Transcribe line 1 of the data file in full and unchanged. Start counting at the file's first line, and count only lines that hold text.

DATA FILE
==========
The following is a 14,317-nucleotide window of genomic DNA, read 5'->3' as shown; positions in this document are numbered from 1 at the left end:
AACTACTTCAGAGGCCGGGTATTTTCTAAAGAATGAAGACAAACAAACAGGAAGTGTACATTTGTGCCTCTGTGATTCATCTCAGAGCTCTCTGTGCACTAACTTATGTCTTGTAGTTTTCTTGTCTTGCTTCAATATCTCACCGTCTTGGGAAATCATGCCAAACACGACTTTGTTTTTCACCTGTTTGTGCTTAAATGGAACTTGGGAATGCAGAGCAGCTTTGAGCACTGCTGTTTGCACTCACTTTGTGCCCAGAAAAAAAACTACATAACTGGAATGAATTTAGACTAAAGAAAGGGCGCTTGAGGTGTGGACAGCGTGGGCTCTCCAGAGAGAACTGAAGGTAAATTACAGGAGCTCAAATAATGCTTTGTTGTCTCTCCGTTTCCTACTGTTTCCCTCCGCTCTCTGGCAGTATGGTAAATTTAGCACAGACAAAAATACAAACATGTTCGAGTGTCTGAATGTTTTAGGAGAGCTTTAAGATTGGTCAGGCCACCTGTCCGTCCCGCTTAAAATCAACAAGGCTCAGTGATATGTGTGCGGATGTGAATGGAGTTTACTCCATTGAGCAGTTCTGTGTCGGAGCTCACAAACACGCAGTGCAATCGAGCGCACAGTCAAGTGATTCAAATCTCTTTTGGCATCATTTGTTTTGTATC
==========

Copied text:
The following is a 14,317-nucleotide window of genomic DNA, read 5'->3' as shown; positions in this document are numbered from 1 at the left end: